Washington, DC – An array of voices are highlighting one takeaway from the 2022 midterms – once again, most voters rejected Republicans’ relentless anti-immigrant attacks and larger extremism. As in past recent cycles, the GOP fear-mongering and nativism failed to resonate beyond the MAGA base as Americans voted against leading peddlers of ugly nativism and expressed renewed support for common sense solutions at odds with Republicans’ ugliness. Among the voices and examples:
- Greg Sargent of Washington Post: GOP assumptions on border and immigration again “proved wrong”: As part of his larger analysis titled, “5 big GOP narratives just went down in flames,” Greg Sargent of the Washington Post notes, “Invasion language did little for Republicans,” writing that “Republicans have long enjoyed a presumption of a major advantage on this issue, but aside from Trump’s 2016 victory, it keeps failing to deliver … GOP confidence that President Biden’s ‘disastrous open border’ would spark major electoral repudiation, giving Republicans space to hyper-radicalize their base around the issue, has proved wrong.”
- Paul Waldman of Washington Post: “Arizona Democrats chalk up their big night to GOP focus on immigration.” Waldman writes: “Though Republicans wouldn’t use those terms, immigration was clearly the beginning and end of their strategy in Arizona this year. If you went to any GOP campaign event in Arizona lately, you would have heard a litany of horrors about the border as candidates Kari Lake and Blake Masters painted a nightmarish picture of murder and mayhem pouring into American communities, courtesy of a quasi-conspiracy involving the Chinese Communist Party, Mexican drug cartels and President Biden himself seeking to flood the country with fentanyl and criminal aliens … In Arizona as elsewhere, through victory and defeat, Republicans’ faith in the electoral power of the immigration issue has been unwavering. And all indications are that whatever else happens between now and 2024, that isn’t going to change.”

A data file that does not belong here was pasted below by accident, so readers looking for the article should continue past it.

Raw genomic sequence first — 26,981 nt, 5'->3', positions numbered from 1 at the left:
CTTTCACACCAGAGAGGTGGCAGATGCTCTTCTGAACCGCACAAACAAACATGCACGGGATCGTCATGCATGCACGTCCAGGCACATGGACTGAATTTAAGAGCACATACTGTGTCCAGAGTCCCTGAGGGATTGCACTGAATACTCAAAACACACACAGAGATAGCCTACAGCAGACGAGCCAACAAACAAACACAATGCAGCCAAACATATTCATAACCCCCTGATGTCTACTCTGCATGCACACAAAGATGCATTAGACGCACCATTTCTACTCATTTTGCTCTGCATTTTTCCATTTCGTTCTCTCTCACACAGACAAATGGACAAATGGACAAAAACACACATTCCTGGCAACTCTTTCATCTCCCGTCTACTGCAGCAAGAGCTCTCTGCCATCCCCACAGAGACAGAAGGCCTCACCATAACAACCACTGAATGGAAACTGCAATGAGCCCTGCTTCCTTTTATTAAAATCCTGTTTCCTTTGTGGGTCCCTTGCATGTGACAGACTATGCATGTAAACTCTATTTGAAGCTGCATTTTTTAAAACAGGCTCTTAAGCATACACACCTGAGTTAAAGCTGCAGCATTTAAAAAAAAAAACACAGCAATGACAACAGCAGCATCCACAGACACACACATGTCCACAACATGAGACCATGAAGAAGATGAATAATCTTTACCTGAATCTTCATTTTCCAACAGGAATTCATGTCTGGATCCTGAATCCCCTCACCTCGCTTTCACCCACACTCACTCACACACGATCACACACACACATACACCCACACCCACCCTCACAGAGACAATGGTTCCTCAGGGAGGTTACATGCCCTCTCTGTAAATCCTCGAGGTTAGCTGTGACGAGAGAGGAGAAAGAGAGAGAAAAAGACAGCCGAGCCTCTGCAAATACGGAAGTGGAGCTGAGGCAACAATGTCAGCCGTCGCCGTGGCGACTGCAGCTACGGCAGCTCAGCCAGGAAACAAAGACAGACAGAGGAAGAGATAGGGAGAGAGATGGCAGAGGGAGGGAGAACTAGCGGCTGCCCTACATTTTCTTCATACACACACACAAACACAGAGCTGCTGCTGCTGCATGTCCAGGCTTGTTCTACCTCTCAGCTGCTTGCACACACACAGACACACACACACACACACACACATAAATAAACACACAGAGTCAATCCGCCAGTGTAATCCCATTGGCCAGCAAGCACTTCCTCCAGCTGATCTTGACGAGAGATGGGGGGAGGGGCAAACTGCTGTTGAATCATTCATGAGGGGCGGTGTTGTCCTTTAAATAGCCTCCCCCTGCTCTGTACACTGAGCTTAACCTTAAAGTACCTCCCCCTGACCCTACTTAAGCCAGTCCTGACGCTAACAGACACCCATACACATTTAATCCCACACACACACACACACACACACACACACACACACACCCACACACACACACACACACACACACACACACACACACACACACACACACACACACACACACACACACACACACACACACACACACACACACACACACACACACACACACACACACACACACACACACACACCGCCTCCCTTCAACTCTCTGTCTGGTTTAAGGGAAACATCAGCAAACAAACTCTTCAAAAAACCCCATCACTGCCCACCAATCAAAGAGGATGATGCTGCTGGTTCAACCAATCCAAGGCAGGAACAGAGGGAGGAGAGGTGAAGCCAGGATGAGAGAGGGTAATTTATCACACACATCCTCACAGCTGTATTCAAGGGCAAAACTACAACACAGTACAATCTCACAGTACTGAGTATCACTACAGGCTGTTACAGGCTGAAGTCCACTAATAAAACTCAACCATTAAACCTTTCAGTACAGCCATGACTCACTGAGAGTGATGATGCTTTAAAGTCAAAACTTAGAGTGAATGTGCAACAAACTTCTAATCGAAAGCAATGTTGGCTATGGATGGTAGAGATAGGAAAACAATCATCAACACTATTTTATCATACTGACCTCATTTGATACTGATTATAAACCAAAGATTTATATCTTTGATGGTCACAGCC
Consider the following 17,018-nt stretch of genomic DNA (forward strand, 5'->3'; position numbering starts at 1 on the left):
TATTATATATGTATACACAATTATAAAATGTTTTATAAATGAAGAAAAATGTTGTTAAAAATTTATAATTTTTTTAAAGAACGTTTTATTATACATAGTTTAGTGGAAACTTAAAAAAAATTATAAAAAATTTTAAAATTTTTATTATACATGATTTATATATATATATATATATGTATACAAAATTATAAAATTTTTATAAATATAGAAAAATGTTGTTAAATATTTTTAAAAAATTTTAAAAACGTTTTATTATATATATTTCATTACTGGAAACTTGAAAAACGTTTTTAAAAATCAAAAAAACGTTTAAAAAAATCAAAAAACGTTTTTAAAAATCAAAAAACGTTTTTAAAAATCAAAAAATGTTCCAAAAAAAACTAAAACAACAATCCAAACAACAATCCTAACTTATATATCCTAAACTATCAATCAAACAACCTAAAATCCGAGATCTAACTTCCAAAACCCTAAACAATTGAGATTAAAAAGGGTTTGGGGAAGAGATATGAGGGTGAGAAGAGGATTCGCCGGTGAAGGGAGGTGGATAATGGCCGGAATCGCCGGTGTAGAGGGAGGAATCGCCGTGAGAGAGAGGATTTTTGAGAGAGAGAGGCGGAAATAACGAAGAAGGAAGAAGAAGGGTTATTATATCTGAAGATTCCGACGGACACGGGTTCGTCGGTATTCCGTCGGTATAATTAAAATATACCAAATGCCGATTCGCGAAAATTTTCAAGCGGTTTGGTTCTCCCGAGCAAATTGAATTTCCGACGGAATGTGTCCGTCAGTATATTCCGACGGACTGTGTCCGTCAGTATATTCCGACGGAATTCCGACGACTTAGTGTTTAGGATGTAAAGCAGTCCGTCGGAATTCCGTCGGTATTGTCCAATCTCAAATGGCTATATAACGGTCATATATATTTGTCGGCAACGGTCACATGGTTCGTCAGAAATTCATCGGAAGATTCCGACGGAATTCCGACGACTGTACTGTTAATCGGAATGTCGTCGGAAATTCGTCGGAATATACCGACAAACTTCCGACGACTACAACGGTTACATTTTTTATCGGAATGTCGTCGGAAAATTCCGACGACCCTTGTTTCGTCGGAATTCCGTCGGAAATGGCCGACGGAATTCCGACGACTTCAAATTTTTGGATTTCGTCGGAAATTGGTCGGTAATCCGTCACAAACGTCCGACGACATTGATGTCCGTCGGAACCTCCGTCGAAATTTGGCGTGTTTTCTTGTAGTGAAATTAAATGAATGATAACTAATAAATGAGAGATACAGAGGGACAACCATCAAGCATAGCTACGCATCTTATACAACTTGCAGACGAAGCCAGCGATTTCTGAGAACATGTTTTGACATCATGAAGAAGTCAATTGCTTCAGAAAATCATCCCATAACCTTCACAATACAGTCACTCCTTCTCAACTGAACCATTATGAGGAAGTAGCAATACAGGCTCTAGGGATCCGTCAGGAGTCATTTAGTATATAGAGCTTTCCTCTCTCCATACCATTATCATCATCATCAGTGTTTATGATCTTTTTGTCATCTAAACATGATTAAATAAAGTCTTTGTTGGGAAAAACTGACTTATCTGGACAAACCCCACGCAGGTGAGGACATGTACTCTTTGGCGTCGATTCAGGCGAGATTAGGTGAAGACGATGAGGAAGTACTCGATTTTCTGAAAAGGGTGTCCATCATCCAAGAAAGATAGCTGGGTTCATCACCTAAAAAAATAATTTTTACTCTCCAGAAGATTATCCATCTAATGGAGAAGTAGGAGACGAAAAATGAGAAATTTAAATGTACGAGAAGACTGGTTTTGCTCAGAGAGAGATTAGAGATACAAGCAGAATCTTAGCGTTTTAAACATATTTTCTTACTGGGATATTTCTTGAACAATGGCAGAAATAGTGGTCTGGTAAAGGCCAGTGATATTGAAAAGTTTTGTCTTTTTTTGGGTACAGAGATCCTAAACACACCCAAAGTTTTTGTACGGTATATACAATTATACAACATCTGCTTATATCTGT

- “Hatemongering isn’t a sustainable political strategy.” Los Angeles Times columnist Jean Guerrero, who wrote a biography of leading nativist Stephen Miller, responded to Miller’s attempted spin that Republicans didn’t make anti-immigration attacks enough of their focus by noting: “Except this is literally all the GOP ran on. Hatemongering isn’t a sustainable political strategy.”
- “While votes are still being counted, it’s clear Stephen Miller’s racist political ads were a flop” from Gabe Ortiz at Daily Kos: Ortiz writes, “Miller had been assuring his racist base that a “red wave” was in store for Republicans, doing his part by launching massively offensive ads in more than a dozen states that sobbed about supposed “anti-white bigotry” and pushed violent anti-immigrant imagery … But this week, voters largely rejected this bigoted agenda … ‘Stephen Miller predicted that Republicans’ nativism would help usher in a ‘red tsunami,’ but his tens of millions of dollars’ worth of overt racism and nativism fell flat in 2022—just as his similar election predictions about the power of GOP nativism failed in past cycles,’ said Vanessa Cárdenas, executive director of immigrant rights advocacy group America’s Voice. ‘The strategy of trying to mobilize the MAGA base around extreme Trumpian grievances and anti-immigrant fear-mongering fell flat.’”
Indeed, as America’s Voice tracked, the Stephen Miller-affiliated “Citizens for Sanity” spent over $51 million in TV ads across 16 states in the midterms’ homestretch with some of the year’s most vile nativist, racist and transphobic ads (as seen during World Series) – just part of the GOP’s relentless focus on nativism and 3,200 different paid communications on anti-immigrant themes highlighted by the America’s Voice’s ad tracking project.
The following is a statement from Vanessa Cárdenas, Executive Director for America’s Voice:
“Nativism has become the beating heart of the Republican Party and the throughline from Trump’s descent down the escalator in 2015 to MAGA extremists taking control of the GOP to the current perilous moment facing our democracy. And once again, the political potency of GOP full-throated nativism failed to resonate beyond the Republican base and may have been part of a larger backlash among many voters against MAGA candidates.
One clear takeaway from this election is that the GOP’s massive investment in nativist attacks failed to deliver, which is an especially striking fact given an election environment that overwhelmingly favored Republicans and that the issue was a top message priority GOP-wide. The vast majority of Americans reject the GOP’s radicalism and scare tactics on immigration and recognize that immigrants are a source of strength for the nation. Now, we need policies that meet the vast majority of the country where it actually is – in favor of common sense solutions that address the uncertain futures of Dreamers, TPS holders, and farm workers and in support of bipartisan reforms that will modernize and actually address immigration reform in a real way.”